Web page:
Drone Records
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Format: CD
Label & Cat.Number: Unfathomless U30
Release Year: 2015
Note: two shrouded field recording pieces by this Italian Contemporary Classic Music composer, captured in North West Italy at abandoned ruins from an old monastery from the 17th century.. "there is dripping of water, objects falling onto the floor, and everything reverberates through this giant space, or maybe even various spaces of varying sizes..." [Vital Weekly] lim. 200, numbered, 300gr. full colour satin paper cover with art-card
Price (incl. 19% VAT): €14.00

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"These abandoned ruins of the seventeenth century are located along a path that I often walk on, uphill, in silence, alone. Not exactly on the path but hidden, deeper into the woods, that place lies parallel to the path that leads to the top of a hill. Even if I do not go (necessarily, every time) inside, that place beyond attracts like a magnet, makes its presence felt, launching its resonance up to the place of my steps. That secondary place is not seen from the primary path, but it is there. And it pulsates with life, neither new nor old life.
Probably in a short time those ruins of an ancient monastery, located in Domodossola, North West Italy, will be demolished. However, that place will remain, even after its erasure.
Parallelo, a work composed between 2007 and 2009, is also an attempt to detect and make feel the coexistence of vital fields ; places that exist in parallel but which, thanks to non-ordinary ways, occasionally may touch each other." [Osvaldo Coluccino, May 2014]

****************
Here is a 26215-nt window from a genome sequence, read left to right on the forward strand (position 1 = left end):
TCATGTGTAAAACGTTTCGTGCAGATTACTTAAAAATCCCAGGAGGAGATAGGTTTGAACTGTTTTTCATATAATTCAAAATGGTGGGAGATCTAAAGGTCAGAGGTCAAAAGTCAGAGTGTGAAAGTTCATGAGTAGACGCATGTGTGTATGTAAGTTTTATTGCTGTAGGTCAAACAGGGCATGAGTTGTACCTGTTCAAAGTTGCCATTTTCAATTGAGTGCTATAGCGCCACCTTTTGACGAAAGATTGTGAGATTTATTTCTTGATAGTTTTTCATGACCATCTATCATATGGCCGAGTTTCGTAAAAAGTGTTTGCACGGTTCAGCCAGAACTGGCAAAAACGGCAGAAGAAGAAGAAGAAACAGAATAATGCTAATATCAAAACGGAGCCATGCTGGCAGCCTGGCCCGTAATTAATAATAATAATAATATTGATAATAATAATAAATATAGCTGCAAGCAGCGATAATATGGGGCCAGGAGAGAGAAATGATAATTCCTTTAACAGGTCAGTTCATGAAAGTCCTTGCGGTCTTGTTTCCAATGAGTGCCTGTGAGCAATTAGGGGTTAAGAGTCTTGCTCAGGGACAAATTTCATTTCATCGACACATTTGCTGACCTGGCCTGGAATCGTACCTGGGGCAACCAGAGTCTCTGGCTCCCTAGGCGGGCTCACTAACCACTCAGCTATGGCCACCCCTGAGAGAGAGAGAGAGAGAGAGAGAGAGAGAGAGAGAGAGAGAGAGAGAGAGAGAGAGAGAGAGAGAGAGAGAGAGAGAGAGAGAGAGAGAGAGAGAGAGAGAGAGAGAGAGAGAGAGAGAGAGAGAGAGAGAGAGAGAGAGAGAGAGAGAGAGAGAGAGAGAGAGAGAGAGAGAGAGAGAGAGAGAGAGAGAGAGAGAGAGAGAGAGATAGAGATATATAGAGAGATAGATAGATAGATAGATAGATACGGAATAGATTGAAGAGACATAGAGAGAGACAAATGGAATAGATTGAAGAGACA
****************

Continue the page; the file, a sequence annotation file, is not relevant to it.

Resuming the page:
"There is an approach to field recordings that I like to call 'the empty room' approach:
one sets up a pair of microphones in an empty space and simply catches the emptiness of
the space in a recording, by using a lot of 'gain', the space becomes alive. Osvaldo
Coluccino has had two releases before (see Vital Weekly 748 and 823) of improvised music,
playing various acoustic objects and acousmatic music. Here he uses recordings he made
in the ruins of a 17th century monastery in Domodossola, North-West Italy. The work was
already composed between 2007 and 2009, and for whatever reason wasn't released until now.
Two pieces here of exactly the same length and the starting point for each piece seems
to me the sort of drone sound one gets from the empty room. That is not yet the complete
thing as Coluccino also has a bunch of other recordings to use here: there is dripping
of water, objects falling onto the floor, and everything reverberates through this giant
space, or maybe even various spaces of varying sizes. Set up one microphone in one room
and let the action take place in the room next to it: you get the idea of ancient reverb
techniques before they got stuck in binary boxes. There are also lots of rumbling sounds,
lots of vague sounds around this place, sometimes leading up to a somewhat messy sound
picture. Coluccino uses the collage form, in which he places various bits one after
another, sometimes with short silent gaps in between. It's hard to say if he applies any
(computer-) processing to his music; sometimes one is inclined to think he does, but it
might also be very likely that he isn't. Throughout this is a soft release, I think;
I am not sure why Coluccino choose to do that. It all makes up, however, a mighty fine
album of a highly varied bunch of field recordings, all trapped inside two lengthy
pieces." [FdW/Vital Weekly]